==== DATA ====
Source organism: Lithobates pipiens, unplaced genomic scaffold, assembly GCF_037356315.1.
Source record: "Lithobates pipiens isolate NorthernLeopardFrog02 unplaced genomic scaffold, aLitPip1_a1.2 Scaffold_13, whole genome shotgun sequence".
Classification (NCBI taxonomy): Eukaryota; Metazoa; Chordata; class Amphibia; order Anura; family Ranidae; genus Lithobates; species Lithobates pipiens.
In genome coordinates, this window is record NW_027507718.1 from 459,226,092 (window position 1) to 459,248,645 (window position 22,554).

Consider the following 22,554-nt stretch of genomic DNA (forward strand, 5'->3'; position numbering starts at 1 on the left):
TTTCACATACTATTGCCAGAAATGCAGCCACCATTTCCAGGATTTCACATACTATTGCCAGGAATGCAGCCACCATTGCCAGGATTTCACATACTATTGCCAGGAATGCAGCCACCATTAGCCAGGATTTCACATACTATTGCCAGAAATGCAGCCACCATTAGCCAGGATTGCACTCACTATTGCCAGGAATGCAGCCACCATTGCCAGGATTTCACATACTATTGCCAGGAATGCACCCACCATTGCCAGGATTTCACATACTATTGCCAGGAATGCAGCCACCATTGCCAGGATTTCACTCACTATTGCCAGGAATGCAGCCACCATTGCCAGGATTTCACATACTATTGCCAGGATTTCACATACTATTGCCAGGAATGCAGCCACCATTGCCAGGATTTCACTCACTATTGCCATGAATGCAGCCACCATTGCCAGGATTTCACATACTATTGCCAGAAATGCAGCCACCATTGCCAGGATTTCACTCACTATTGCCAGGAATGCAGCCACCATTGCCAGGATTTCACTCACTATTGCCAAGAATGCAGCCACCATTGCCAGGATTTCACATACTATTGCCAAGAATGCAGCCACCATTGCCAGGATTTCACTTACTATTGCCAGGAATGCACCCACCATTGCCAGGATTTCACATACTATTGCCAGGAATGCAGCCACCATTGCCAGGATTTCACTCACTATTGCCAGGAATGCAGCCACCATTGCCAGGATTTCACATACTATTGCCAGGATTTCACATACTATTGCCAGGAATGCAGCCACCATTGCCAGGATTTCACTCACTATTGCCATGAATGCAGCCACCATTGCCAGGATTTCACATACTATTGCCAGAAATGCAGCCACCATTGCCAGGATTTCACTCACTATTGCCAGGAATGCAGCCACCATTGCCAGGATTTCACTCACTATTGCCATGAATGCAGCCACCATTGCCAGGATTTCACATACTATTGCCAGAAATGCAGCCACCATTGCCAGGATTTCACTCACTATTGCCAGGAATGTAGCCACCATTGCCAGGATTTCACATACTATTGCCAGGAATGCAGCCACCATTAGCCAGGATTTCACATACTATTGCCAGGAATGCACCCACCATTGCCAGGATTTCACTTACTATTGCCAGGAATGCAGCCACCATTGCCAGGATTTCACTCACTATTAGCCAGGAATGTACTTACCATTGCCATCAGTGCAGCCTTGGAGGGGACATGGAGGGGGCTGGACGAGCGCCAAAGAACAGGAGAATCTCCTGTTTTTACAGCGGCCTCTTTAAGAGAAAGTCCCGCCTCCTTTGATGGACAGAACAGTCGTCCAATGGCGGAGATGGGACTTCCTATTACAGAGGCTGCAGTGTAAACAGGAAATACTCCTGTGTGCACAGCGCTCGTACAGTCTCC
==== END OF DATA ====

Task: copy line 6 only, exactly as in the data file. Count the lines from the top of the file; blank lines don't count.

TTTCACATACTATTGCCAGAAATGCAGCCACCATTTCCAGGATTTCACATACTATTGCCAGGAATGCAGCCACCATTGCCAGGATTTCACATACTATTGCCAGGAATGCAGCCACCATTAGCCAGGATTTCACATACTATTGCCAGAAATGCAGCCACCATTAGCCAGGATTGCACTCACTATTGCCAGGAATGCAGCCACCATTGCCAGGATTTCACATACTATTGCCAGGAATGCACCCACCATTGCCAGGATTTCACATACTATTGCCAGGAATGCAGCCACCATTGCCAGGATTTCACTCACTATTGCCAGGAATGCAGCCACCATTGCCAGGATTTCACATACTATTGCCAGGATTTCACATACTATTGCCAGGAATGCAGCCACCATTGCCAGGATTTCACTCACTATTGCCATGAATGCAGCCACCATTGCCAGGATTTCACATACTATTGCCAGAAATGCAGCCACCATTGCCAGGATTTCACTCACTATTGCCAGGAATGCAGCCACCATTGCCAGGATTTCACTCACTATTGCCAAGAATGCAGCCACCATTGCCAGGATTTCACATACTATTGCCAAGAATGCAGCCACCATTGCCAGGATTTCACTTACTATTGCCAGGAATGCACCCACCATTGCCAGGATTTCACATACTATTGCCAGGAATGCAGCCACCATTGCCAGGATTTCACTCACTATTGCCAGGAATGCAGCCACCATTGCCAGGATTTCACATACTATTGCCAGGATTTCACATACTATTGCCAGGAATGCAGCCACCATTGCCAGGATTTCACTCACTATTGCCATGAATGCAGCCACCATTGCCAGGATTTCACATACTATTGCCAGAAATGCAGCCACCATTGCCAGGATTTCACTCACTATTGCCAGGAATGCAGCCACCATTGCCAGGATTTCACTCACTATTGCCATGAATGCAGCCACCATTGCCAGGATTTCACATACTATTGCCAGAAATGCAGCCACCATTGCCAGGATTTCACTCACTATTGCCAGGAATGTAGCCACCATTGCCAGGATTTCACATACTATTGCCAGGAATGCAGCCACCATTAGCCAGGATTTCACATACTATTGCCAGGAATGCACCCACCATTGCCAGGATTTCACTTACTATTGCCAGGAATGCAGCCACCATTGCCAGGATTTCACTCACTATTAGCCAGGAATGTACTTACCATTGCCATCAGTGCAGCCTTGGAGGGGACATGGAGGGGGCTGGACGAGCGCCAAAGAACAGGAGAATCTCCTGTTTTTACAGCGGCCTCTTTAAGAGAAAGTCCCGCCTCCTTTGATGGACAGAACAGTCGTCCAATGGCGGAGATGGGACTTCCTATTACAGAGGCTGCAGTGTAAACAGGAAATACTCCTGTGTGCACAGCGCTCGTACAGTCTCC